We are all feeling the effects of the COVID-19 outbreak and how it’s changed our normal routines and activities. With many productions shut down, you may be wondering how to remain engaged with the industry and how to stay prepared for when shows resume production. If you’ve never been on set before, or even if you consider yourself a pro, here’s how you can prepare for working on set.
Before filming can begin on a project, a script needs to be completed. This is called development and the process can be different based on the type of production, like if the script is for a pilot, an episode of an established TV show, or for a feature film.
Once the script is ready, the three phases of production start.
As a Background Actor you’ll interact with a lot of people, but will mostly work with Assistant Directors (ADs) and production assistants (PAs). Depending on the type of production and your role, you may also work with the wardrobe, hair, and make-up departments.
Stand-Ins typically work more closely with the production crew as they help with blocking, camera setups, and lighting. In addition to ADs, Stand-Ins interact with the director of photography (DP), camera operator, and assistant cameras.
From the casting process to working on set, the entertainment industry has its own language. If you’re not sure what something means, don’t be afraid to ask your fellow Background Actors. We also have guides on casting terms, production terms, and Stand-In terms you can study to ensure you’re always prepared. Here are some common ones you should know:
Someone who is at least 18 years old, but can portray younger. You will see this a lot when looking for work on our Jobs page.
Stand-Ins are referred to as the second team, while principal actors make up the first team. When you’re needed on set the AD may call out “second team.”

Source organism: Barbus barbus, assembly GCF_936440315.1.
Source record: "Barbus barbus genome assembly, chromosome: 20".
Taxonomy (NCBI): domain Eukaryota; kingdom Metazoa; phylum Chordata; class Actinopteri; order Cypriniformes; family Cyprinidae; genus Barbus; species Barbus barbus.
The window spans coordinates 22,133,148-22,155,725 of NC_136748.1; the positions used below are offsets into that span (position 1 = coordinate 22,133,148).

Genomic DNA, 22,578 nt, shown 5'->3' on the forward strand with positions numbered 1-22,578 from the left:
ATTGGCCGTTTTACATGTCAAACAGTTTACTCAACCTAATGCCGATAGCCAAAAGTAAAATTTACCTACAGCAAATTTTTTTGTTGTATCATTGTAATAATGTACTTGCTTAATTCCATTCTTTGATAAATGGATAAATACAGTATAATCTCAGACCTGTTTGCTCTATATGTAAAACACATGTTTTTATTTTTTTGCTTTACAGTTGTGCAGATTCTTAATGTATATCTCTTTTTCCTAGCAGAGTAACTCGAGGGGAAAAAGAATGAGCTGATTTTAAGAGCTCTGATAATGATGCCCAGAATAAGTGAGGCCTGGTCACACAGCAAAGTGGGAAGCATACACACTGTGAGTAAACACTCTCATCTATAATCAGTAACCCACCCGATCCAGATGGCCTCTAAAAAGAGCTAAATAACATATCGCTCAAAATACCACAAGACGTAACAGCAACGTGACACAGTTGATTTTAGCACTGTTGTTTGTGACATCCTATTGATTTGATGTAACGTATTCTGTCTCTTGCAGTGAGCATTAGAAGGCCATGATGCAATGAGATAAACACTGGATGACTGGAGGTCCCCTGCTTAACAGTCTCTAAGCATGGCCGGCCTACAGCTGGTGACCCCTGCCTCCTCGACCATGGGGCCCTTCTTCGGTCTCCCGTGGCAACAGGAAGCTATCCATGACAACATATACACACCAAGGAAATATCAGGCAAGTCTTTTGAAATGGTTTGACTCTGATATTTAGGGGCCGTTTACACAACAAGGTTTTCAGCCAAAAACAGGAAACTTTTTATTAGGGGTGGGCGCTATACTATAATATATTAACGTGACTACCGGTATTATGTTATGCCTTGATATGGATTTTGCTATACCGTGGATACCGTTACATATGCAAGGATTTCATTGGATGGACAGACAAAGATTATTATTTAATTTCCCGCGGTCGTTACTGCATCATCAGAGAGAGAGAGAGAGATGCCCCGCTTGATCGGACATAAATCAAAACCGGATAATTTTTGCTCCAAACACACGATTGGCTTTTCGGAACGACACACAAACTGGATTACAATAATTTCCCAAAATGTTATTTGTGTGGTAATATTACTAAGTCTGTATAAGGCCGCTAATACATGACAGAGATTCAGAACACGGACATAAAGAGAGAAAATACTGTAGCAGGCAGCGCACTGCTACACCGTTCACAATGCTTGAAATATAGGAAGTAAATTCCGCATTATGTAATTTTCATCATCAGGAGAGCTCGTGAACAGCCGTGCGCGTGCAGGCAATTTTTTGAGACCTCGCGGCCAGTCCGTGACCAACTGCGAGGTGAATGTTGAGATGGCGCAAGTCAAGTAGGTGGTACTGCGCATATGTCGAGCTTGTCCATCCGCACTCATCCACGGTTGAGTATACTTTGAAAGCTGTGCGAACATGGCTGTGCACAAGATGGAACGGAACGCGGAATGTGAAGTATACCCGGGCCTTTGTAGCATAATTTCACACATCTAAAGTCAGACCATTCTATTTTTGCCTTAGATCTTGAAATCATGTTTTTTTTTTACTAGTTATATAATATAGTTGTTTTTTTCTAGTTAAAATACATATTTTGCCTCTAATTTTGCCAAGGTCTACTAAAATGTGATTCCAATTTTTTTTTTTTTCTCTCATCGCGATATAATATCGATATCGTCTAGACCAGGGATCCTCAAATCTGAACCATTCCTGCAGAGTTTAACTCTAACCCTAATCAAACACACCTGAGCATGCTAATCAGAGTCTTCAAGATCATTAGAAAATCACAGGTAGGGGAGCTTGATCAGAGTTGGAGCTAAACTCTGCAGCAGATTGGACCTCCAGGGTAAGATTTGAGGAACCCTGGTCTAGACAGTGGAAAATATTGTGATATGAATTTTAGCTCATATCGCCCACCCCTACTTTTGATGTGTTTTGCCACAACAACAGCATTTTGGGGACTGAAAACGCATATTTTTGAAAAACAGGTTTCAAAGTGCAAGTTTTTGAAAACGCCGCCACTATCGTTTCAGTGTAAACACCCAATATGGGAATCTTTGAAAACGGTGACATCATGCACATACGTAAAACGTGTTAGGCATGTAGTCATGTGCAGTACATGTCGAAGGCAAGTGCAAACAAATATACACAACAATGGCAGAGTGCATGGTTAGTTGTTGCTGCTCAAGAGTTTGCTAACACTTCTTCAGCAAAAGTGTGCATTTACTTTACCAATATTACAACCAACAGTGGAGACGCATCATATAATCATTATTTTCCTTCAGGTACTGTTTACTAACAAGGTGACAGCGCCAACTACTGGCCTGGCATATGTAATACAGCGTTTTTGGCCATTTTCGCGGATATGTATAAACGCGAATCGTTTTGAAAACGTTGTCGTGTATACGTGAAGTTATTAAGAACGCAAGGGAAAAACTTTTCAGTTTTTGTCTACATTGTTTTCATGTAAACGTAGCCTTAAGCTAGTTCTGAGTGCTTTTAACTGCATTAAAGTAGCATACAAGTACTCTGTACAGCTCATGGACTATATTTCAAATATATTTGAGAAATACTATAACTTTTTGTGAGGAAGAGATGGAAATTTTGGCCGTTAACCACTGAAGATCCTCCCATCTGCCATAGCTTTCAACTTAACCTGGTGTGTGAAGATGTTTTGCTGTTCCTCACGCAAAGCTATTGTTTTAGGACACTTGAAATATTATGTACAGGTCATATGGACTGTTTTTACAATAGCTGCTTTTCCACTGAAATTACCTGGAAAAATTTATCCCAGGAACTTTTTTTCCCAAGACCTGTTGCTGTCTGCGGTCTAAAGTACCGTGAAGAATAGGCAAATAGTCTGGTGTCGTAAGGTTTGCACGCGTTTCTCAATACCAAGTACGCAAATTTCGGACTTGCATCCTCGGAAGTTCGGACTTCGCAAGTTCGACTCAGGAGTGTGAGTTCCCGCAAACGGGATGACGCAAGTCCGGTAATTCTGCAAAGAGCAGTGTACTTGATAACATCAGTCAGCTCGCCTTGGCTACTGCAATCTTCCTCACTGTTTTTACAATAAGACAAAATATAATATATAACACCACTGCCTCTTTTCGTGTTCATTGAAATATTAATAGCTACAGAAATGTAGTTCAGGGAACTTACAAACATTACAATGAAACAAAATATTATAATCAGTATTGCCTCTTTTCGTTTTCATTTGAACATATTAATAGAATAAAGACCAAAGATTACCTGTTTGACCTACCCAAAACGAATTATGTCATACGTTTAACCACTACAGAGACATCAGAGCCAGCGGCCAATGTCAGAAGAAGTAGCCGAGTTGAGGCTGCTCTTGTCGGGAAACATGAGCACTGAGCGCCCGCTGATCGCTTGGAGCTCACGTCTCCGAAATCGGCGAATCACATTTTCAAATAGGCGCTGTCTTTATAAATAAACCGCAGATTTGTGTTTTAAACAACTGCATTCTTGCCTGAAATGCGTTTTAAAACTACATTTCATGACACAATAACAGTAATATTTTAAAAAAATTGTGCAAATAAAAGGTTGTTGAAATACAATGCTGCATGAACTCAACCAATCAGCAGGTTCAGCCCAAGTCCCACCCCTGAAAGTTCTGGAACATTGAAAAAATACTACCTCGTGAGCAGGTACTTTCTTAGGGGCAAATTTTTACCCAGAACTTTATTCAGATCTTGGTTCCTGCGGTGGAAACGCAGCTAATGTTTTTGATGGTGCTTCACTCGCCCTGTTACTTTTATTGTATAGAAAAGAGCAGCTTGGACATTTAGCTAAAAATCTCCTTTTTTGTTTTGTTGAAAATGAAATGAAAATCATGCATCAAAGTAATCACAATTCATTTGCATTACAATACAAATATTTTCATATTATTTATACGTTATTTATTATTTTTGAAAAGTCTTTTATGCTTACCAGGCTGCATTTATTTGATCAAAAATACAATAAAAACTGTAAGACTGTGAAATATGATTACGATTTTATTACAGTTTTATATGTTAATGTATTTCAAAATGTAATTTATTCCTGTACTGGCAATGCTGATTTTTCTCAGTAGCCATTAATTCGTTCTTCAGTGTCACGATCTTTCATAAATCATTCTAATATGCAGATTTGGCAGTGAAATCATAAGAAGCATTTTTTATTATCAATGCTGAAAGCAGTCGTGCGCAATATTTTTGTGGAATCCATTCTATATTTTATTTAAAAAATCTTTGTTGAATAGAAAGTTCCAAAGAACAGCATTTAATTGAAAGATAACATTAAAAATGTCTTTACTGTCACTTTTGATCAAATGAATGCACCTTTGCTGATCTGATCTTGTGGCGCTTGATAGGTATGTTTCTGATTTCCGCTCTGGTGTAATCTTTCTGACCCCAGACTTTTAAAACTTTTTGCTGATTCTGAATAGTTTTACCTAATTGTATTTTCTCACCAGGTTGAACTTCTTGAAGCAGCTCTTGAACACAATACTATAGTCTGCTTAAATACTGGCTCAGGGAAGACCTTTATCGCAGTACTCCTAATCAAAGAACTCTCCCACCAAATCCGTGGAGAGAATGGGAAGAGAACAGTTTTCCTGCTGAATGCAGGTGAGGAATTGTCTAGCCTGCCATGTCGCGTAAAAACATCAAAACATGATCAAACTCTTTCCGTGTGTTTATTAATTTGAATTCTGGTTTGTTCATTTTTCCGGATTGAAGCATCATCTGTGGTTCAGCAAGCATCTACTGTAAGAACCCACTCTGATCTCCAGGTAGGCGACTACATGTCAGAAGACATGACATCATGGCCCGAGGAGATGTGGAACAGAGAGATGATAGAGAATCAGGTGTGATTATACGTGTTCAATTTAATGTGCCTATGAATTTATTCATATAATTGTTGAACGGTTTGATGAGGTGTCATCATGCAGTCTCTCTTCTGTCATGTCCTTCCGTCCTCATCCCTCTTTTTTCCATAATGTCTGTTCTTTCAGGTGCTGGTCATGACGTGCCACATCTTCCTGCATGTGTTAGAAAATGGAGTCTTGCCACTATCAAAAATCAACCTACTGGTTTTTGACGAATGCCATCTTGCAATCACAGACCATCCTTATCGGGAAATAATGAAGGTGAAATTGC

First Avail is an extremely important term used by Central Casting. It means you have confirmed your availability for a certain date, but the Casting Director cannot book you until they hear back from production. The Casting Director will let you know if you’re on first avail and we ask that you call them before accepting another job. Be sure to read through our article First Avail: Everything You Need to Know so you understand what to do the next time a Casting Director places you on first avail.
This is often called by the 1st AD and means you need to move back to your original position for the next take. Always pay attention to where you move in a scene so you can recreate your actions.
Being able to show up to set with the correct wardrobe is a big part of being a Background Actor. Now is a great time to go through your closets to see what looks you can put together. You never know, one day you can be cast as a high school teacher and the next a 1980s detective. If you need ideas on the type of looks you may be cast in, check out our Credits. If you’re unfamiliar with any of the shows, watch a few of the episodes and look at the wardrobe the principal and Background Actors are wearing. This can help give you ideas on common looks booked on those projects.
Remember, sometimes you’ll be asked to come to set camera ready and others you’ll need to bring your wardrobe to set with you. Unless otherwise indicated for the role, your wardrobe should arrive clean an unwrinkled.
We know you’re eager to get cast and on set. We’ve talked to Casting Directors in all four of our offices to get tips on being booked and to Assistant Directors on the qualities they look for in a professional Background Actor:
With these guides you’ll be prepared for working on set when production resumes. You can stay engaged with your fellow Background Actors and Central Casting community through our Facebook, Twitter, and Instagram pages and we will continue to post updates to our Notices section. Thank you for being the best Background Actors in the business!
Categories: News & Updates